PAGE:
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Dixon v. Home Depot U.S.A.

United States District Court, W.D. Louisiana, Monroe Division

May 13, 2015

DANIEL L. DIXON
v.
HOME DEPOT U.S.A., ET AL

RULING

ROBERT G. JAMES, District Judge.

This is a products liability case bought by Plaintiff Daniel Dixon ("Dixon") pursuant to the Louisiana Products Liability Act (the "LPLA") against the Home Depot U.S.A., Inc. ("Home Depot"), Ryobi Technologies, Inc. ("Ryobi"), One World Technologies, Inc. ("One World"), and Techtronic Industries Co., Ltd. ("Techtronic") (hereafter collectively referred to as "Defendants").

Pending before the Court are Defendants' Motion in Limine to Exclude Experts Darry Robert Holt ("Holt") and Dr. Stephen Gass ("Dr. Gass.") [Doc. No. 75], Defendants' Motion in Limine to exclude Dr. Gass's prior trial testimony [Doc. No. 99], and Defendants' Motion for Summary Judgment [Doc. No. 76].

For the following reasons, Defendants' Motion in Limine to exclude Holt and Dr. Gass is GRANTED IN PART and DENIED IN PART. The Motion in Limine to exclude Dr. Gass's prior trial testimony is GRANTED. The Motion for Summary Judgment is GRANTED IN PART and DENIED IN PART.

I. FACTS AND PROCEDURAL HISTORY

On January 7, 2011, Dixon was injured while operating a table saw, model BTS 12S ("the saw" or the "BTS 12S"), manufactured by Ryobi. Dixon purchased the saw from the Home Depot in Monroe, Louisiana, in September 2009 for approximately $150.00.

It is not entirely clear whether a "kickback" caused Dixon's injuries. A "kickback" occurs when the rear quadrant of the spinning saw blade catches the workpiece and either violently throws it back towards the front of the saw or lifts the workpiece vertically. During a kickback, the operator's hand often follows its current trajectory and is pulled into the saw blade. The Consumer Protection Safety Comission ("CPSC"), the governmental entity charged with overseeing table saw safety, estimates that table saws caused approximately 30, 000 injuries in 2008.[1] [Doc. No. 81, Exh. 2, ¶ 21]. The CPSC attributed 40.5% of those injuries to kickbacks. Id.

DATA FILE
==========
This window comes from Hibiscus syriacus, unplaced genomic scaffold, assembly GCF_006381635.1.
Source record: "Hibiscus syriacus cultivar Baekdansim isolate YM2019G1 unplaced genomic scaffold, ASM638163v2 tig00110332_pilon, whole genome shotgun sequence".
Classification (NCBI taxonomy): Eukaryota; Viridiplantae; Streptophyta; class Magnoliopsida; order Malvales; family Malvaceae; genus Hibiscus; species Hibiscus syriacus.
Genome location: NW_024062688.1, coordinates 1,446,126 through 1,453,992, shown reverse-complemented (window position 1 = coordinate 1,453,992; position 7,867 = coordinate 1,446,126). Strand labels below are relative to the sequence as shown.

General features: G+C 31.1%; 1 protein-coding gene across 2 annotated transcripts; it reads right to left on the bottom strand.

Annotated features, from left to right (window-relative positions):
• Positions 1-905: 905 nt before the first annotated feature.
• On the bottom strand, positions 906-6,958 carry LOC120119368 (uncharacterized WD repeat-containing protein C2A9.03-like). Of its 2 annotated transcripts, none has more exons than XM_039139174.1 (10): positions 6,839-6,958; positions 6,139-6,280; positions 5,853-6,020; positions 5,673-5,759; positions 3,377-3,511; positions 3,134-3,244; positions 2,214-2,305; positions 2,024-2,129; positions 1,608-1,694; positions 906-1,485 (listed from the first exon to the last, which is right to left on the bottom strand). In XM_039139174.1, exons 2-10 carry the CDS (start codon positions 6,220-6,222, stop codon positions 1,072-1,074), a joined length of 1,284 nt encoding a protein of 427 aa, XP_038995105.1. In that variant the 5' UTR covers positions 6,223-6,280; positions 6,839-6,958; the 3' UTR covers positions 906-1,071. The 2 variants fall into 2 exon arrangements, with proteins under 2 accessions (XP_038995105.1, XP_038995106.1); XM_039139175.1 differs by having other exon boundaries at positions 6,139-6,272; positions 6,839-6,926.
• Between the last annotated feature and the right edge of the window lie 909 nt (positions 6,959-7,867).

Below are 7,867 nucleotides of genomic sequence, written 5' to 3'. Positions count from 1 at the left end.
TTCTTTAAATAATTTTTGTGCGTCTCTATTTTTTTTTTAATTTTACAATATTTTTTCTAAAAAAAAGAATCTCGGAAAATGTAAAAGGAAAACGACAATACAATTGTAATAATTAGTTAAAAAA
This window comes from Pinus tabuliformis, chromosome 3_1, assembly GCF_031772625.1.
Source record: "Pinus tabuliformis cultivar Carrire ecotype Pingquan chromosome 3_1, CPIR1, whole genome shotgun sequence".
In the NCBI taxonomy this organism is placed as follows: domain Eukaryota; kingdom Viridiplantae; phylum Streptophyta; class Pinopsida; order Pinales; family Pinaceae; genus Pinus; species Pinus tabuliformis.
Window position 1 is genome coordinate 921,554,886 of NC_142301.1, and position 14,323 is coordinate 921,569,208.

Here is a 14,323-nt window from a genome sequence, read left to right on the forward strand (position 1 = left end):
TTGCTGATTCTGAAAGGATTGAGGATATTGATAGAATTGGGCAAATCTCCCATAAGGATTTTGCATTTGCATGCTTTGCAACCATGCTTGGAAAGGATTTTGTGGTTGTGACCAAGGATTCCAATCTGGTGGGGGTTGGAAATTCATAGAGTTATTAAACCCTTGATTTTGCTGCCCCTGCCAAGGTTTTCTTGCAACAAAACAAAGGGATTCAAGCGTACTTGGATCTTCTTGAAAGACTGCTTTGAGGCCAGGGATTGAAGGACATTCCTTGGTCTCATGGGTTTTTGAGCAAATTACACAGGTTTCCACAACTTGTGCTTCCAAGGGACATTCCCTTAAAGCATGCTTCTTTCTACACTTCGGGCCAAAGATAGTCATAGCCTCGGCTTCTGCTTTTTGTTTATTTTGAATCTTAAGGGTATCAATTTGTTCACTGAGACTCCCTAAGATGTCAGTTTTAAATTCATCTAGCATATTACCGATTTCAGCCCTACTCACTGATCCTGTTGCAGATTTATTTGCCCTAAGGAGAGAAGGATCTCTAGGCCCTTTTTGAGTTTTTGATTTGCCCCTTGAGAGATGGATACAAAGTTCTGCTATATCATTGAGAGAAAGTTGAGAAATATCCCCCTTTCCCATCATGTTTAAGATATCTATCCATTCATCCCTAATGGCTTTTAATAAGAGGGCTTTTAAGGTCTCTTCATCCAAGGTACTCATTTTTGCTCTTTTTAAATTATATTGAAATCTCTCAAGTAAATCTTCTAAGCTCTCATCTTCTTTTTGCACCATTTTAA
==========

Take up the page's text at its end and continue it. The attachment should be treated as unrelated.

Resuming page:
When asked whether a kickback had caused his accident, Dixon testified in his deposition that "[I]t happened so quick, I don't know if it was a kickback or not." [Doc. No. 76, Exh. C, Deposition of Daniel Dixon ("Dixon Depo."), p. 27]. However, two of Dixon's experts, Holt and Kelly Mehler ("Mehler"), opine that Dixon's accident was most likely the result of a kickback. These experts also opine that the kickback was most likely caused by the saw's defective design. Defendants have moved to exclude Holt's opinions, but do not challenge Mehler's opinions.